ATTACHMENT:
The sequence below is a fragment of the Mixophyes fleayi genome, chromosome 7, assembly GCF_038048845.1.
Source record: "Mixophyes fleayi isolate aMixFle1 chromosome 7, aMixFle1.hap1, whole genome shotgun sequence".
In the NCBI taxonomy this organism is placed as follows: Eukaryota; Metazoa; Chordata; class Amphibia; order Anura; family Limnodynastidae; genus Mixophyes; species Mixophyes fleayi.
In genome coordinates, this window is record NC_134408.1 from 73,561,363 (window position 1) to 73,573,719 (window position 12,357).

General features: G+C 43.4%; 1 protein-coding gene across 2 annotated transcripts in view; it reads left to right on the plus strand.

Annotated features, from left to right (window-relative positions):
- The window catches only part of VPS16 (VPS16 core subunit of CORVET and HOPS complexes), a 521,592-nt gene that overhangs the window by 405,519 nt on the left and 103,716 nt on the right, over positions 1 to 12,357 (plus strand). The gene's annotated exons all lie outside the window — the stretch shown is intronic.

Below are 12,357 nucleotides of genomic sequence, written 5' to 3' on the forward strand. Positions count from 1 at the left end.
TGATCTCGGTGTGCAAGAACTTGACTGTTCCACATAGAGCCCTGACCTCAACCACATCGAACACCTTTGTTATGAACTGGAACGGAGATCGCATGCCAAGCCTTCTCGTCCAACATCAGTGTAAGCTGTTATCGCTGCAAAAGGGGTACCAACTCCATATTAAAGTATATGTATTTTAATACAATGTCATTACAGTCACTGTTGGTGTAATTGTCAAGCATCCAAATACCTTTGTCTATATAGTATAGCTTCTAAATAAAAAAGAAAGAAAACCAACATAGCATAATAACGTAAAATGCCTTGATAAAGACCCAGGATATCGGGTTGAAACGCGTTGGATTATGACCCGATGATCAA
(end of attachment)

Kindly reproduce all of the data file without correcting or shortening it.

The sequence below is a fragment of the Mixophyes fleayi genome, chromosome 7, assembly GCF_038048845.1.
Source record: "Mixophyes fleayi isolate aMixFle1 chromosome 7, aMixFle1.hap1, whole genome shotgun sequence".
In the NCBI taxonomy this organism is placed as follows: Eukaryota; Metazoa; Chordata; class Amphibia; order Anura; family Limnodynastidae; genus Mixophyes; species Mixophyes fleayi.
In genome coordinates, this window is record NC_134408.1 from 73,561,363 (window position 1) to 73,573,719 (window position 12,357).

General features: G+C 43.4%; 1 protein-coding gene across 2 annotated transcripts in view; it reads left to right on the plus strand.

Annotated features, from left to right (window-relative positions):
- The window catches only part of VPS16 (VPS16 core subunit of CORVET and HOPS complexes), a 521,592-nt gene that overhangs the window by 405,519 nt on the left and 103,716 nt on the right, over positions 1 to 12,357 (plus strand). The gene's annotated exons all lie outside the window — the stretch shown is intronic.

Below are 12,357 nucleotides of genomic sequence, written 5' to 3' on the forward strand. Positions count from 1 at the left end.
TGATCTCGGTGTGCAAGAACTTGACTGTTCCACATAGAGCCCTGACCTCAACCACATCGAACACCTTTGTTATGAACTGGAACGGAGATCGCATGCCAAGCCTTCTCGTCCAACATCAGTGTAAGCTGTTATCGCTGCAAAAGGGGTACCAACTCCATATTAAAGTATATGTATTTTAATACAATGTCATTACAGTCACTGTTGGTGTAATTGTCAAGCATCCAAATACCTTTGTCTATATAGTATAGCTTCTAAATAAAAAAGAAAGAAAACCAACATAGCATAATAACGTAAAATGCCTTGATAAAGACCCAGGATATCGGGTTGAAACGCGTTGGATTATGACCCGATGATCAA